In such circumstances the burden of production shifts to the Respondent to prove that it has such rights or legitimate interest in the disputed domain name. The Respondent has not filed any Response and therefore has failed to discharge the burden of production.
The Complainant has therefore satisfied the second element of the test in paragraph 4(a) of the Policy.
C. Registered and Used in Bad Faith
This Panel accepts that the Complainant has demonstrated that it has a strong international reputation and that its AIR FRANCE trademark is widely known throughout the world. It is improbable that the Respondent was unaware of the Complainant and its rights when the disputed domain name was registered.
The disputed domain name <aırfrance.com> [xn--arfrance-tkb.com], when used as the address of a website, appears on the address bar and seen by the Internet user as <aırfrance.com>. This Panel finds that on the balance of probabilities the disputed domain name was chosen and registered in order to reference the Complainant’s name and trademark AIR FRANCE in order to take advantage of the Complainant’s reputation and goodwill and to mislead Internet users.
The screenshot provided by the Complainant shows that the disputed domain name resolves to a webpage with the message “403 error”. Whereas this forbidden error message allows for the possibility that the disputed domain name is being used for some concealed purpose, on the basis of the information adduced to this Panel, on the balance of probabilities the Respondent is putting the disputed domain name to a passive use.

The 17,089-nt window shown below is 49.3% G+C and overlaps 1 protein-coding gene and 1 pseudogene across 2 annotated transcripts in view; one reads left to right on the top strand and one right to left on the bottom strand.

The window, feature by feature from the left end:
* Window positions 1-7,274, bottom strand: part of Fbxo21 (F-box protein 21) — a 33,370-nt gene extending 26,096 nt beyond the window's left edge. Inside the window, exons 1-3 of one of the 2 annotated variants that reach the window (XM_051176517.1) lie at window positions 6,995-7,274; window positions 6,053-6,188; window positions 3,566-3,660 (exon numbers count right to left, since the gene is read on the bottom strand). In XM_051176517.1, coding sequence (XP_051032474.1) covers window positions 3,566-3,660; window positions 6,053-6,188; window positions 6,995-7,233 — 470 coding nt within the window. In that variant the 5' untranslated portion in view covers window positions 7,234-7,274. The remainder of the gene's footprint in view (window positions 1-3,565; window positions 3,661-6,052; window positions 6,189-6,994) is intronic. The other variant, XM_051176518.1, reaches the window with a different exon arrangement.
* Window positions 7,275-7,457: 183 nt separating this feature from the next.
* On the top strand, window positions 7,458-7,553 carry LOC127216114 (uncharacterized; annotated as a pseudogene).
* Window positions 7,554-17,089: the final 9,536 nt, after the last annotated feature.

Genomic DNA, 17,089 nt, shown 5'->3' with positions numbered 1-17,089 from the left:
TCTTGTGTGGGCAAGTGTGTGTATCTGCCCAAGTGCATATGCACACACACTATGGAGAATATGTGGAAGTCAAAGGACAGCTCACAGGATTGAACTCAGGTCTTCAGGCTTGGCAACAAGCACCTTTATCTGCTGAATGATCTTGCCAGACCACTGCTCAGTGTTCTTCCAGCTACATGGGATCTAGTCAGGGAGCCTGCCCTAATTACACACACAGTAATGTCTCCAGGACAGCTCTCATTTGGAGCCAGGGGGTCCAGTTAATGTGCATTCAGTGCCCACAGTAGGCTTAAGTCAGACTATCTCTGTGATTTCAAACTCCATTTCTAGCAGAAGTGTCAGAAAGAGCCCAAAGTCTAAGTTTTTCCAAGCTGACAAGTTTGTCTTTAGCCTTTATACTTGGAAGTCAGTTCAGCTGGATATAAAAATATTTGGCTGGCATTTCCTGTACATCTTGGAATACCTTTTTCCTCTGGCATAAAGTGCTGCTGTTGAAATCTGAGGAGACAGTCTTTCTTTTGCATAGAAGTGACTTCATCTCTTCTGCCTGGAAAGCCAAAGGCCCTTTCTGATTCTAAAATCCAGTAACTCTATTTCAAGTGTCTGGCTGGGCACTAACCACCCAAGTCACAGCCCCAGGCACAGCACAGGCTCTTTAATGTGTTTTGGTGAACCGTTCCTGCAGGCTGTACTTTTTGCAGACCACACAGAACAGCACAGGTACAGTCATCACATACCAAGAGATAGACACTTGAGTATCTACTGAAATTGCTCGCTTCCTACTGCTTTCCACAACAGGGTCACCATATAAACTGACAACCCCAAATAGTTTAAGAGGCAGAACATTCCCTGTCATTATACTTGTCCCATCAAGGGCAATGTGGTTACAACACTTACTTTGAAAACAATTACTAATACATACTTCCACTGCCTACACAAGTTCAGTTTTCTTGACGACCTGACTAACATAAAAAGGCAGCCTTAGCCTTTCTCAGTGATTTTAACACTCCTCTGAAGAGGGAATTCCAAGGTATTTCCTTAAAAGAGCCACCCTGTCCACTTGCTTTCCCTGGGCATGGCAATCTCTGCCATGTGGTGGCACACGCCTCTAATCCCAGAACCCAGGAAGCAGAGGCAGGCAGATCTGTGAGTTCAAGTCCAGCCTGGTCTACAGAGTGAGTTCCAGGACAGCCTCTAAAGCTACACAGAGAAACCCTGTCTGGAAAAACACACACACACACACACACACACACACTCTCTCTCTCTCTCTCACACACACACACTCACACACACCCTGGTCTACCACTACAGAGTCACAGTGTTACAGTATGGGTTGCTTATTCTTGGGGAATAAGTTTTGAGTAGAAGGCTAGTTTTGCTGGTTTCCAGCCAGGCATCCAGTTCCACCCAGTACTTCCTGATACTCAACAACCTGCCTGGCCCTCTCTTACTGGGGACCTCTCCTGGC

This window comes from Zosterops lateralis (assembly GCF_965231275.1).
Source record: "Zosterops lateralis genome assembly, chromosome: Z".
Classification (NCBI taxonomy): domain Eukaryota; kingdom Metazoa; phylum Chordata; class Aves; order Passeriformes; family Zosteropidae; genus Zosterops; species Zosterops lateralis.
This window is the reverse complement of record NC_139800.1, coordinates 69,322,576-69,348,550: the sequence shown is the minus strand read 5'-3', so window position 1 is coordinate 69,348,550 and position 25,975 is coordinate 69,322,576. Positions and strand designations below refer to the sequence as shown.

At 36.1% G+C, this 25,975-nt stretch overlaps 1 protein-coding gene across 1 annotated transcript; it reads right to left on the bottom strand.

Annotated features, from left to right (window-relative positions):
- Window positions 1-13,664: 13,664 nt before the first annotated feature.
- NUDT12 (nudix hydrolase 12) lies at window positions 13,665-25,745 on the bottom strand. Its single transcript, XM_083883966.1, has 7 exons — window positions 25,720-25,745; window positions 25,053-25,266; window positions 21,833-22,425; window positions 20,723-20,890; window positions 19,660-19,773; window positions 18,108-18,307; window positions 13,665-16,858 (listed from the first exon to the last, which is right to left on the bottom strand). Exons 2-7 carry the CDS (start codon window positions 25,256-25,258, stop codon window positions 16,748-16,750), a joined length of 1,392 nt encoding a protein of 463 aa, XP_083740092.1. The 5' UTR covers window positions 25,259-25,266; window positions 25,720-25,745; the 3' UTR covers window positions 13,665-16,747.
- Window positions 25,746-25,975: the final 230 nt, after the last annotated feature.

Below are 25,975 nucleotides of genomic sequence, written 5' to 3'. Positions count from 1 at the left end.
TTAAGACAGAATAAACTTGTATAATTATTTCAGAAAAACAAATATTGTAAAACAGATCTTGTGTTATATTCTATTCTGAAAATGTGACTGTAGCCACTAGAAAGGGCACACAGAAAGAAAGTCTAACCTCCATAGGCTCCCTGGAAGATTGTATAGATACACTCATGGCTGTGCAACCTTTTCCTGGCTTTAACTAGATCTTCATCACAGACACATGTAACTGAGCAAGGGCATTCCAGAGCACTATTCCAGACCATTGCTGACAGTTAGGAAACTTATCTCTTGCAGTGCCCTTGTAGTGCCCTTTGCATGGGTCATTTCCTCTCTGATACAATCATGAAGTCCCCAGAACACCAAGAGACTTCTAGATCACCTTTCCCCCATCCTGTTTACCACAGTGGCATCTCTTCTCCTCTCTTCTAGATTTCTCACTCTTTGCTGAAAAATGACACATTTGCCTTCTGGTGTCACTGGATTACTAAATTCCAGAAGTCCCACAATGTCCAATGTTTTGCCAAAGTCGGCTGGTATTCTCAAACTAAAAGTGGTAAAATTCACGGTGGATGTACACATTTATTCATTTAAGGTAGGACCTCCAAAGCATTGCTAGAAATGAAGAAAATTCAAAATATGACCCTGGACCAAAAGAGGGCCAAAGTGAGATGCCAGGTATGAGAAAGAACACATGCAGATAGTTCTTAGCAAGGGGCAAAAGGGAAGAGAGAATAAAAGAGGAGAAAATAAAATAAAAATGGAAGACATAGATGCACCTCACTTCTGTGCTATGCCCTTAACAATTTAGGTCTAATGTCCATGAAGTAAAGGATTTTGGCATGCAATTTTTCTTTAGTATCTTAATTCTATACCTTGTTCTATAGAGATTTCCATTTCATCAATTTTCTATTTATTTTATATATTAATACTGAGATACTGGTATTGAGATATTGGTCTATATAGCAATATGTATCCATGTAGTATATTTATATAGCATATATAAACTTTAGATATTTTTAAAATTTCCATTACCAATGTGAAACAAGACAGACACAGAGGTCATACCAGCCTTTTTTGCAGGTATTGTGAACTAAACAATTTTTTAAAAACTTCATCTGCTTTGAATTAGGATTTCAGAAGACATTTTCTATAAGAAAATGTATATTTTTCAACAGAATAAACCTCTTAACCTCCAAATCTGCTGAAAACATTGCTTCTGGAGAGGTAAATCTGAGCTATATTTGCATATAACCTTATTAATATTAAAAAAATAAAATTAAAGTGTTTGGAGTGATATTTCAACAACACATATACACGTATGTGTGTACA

WIPO Overview of WIPO Panel Views on Selected UDRP Questions, Third Edition (“WIPO Overview 3.0”) states that “[f[rom the inception of the UDRP, panelists have found that the non-use of a domain name (including a blank or “coming soon” page) would not prevent a finding of bad faith under the doctrine of passive holding.”
Looking at the totality of the circumstances in this case, this Panel finds that (i) the Complainant’s trademark has a high degree of distinctiveness and reputation; (ii) that the Respondent has the failed to submit a Response or to provide any evidence of actual or contemplated good faith use; (iii) that the Respondent appears to have concealed its identity; and (iv) it is implausible that the disputed domain name can be put to any good faith use.
This Panel finds that the disputed domain name has been registered and is being used in bad faith.
The Complainant has therefore satisfied the third and final element of the test in paragraph 4(a) of the Policy.
For the foregoing reasons, in accordance with paragraphs 4(i) of the Policy and 15 of the Rules, the Panel orders that the disputed domain name <aırfrance.com> [xn--arfrance-tkb.com] be transferred to the Complainant.
Date: October 25, 2019